Conference on the impact on mass migration on the local, regional, national and EU governance is organized by the Institute of Public Administration, Croatia, in collaboration and with the support from the Research Committee 05 Comparative Studies on Local Government and Politics (IPSA), the Research Committee 32 Public Policy & Administration (IPSA), the Faculty of Law, Study Centre for Public Administration and Public Finances, University of Zagreb, Croatia, and the Faculty of Political Science, University of Zagreb, Croatia and takes place between 11-14 May 2017 in Dubrovnik, Croatia.
Gentian Zyberi and Jernej Letnar Černič have published article on “Transitional Justice Processes and Reconciliation in the Former Yugoslavia: Challenges and Prospects”, Nordic Journal of Human Rights, Volume 33, Issue 2, 2015. Here is the abstract :
This article aims to assess the achievements and challenges facing the transitional justice processes that have taken place in the countries most affected by the armed conflicts resulting in the violent dissolution of the former Yugoslavia and whether, and to what extent, these processes have furthered inter-ethnic reconciliation. The two variables used for this purpose are the scope of individual criminal accountability for war crimes and the scope of reparations provided to victims of the armed conflicts occurring throughout the 1990s and in the early 2000s. The following analysis combines an assessment of relevant international and domestic efforts. Thus, first, the article analyses the impact of the International Criminal Tribunal for the former Yugoslavia (ICTY or tribunal) in the transitional justice processes in Croatia, Bosnia and Herzegovina (Bosnia or BiH), the former Yugoslav Republic of Macedonia (Macedonia), Serbia, and Kosovo. Over the last 20 years the tribunal has investigated and prosecuted a considerable number of individuals for mass atrocity crimes. Subsequently, the focus shifts to assessing the domestic efforts surrounding the prosecution of war crimes and awarding of reparations for victims of the armed conflicts in these countries. The article argues that lack of sufficient coordination and close cooperation between international stakeholders and a general reticence on the part of the national authorities to engage meaningfully with past wrongs have resulted in a situation where many perpetrators of war crimes remain unpunished and individual victims have barely received any reparations. The article holds that for the ongoing transitional justice processes to meaningfully further inter-ethnic reconciliation in the republics emerging from the former Yugoslavia, continued legal reforms and a pluralistic public discourse, which embrace a strong focus on the rights of victims of war crimes, are necessary.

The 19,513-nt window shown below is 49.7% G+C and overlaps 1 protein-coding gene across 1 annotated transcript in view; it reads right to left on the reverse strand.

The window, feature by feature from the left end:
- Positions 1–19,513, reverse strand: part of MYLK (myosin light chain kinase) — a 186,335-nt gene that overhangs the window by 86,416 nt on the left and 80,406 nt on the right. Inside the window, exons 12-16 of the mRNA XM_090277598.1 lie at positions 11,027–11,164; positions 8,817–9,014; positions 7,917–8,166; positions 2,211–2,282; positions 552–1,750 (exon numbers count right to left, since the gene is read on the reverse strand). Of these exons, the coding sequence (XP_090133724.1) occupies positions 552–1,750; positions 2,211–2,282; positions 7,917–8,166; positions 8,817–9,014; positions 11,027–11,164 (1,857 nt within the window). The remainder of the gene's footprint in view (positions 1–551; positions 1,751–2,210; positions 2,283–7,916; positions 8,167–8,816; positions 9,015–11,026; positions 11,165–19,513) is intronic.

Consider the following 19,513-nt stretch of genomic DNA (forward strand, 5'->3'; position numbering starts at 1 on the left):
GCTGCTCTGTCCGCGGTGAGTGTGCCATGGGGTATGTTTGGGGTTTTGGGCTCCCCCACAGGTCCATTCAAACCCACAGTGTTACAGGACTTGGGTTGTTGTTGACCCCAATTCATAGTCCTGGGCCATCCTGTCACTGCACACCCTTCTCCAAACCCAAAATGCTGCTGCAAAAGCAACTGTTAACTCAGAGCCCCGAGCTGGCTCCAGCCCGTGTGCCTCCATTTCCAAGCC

German TVs “Bayerischer Rundfunk” and “Deutsche Welle” have recently aired an excellent documentary on “Tito’s Murders Squads – The Killing of Yugoslav Exiles in Germany”. The title refers to the killings and liquidations of the political opponents (of Croatian, Bosnian and Serbian Slovenian nationality) of the former Yugoslav communist regime in 1970s and 1980s in West Germany by the Yugoslav secret police. A documentary webpage is available here and you can watch the documentary here.
Jean Monnet Academic Forum took place last week at the Graduate School of Government and European Studies at Brdo pri Kranju on the topic of implementation of the European Convention for the Protection of Human Rights and Fundamental Freedoms in Slovenia and Croatia (with Goranka Lalić Novak and Vedran Đulabić as guests). The Forum was convened within the bilateral Slovenian-Croatian research project on the implementation of the ECHR in the Croatian and Slovenian legal order in terms of both procedural and substantive human rights. Both countries have faced difficulties in implementing ECHR and executing Court’s judgments. The bilateral project investigates if and how Croatian and Slovenian administrative and judicial authorities apply the ECHR. It identifies if the Croatian and Slovenian Constitutional Courts in their decisions apply and refer to the European Convention and the European Court of Human Rights. This research project focuses also on the question of what added value the ECHR provides for the constitutional protection of human rights and fundamental freedoms in the Croatian and Slovenian legal order.
Jean Monnet Academic Forum on the implementation of the European Convention for the Protection of Human Rights and Fundamental Freedom in Croatia and Slovenia will take place on Monday, 8 December 2014, at the Graduate School of Government and European Studies, Brdo pri Kranju, Slovenia. More details are available here. Welcome!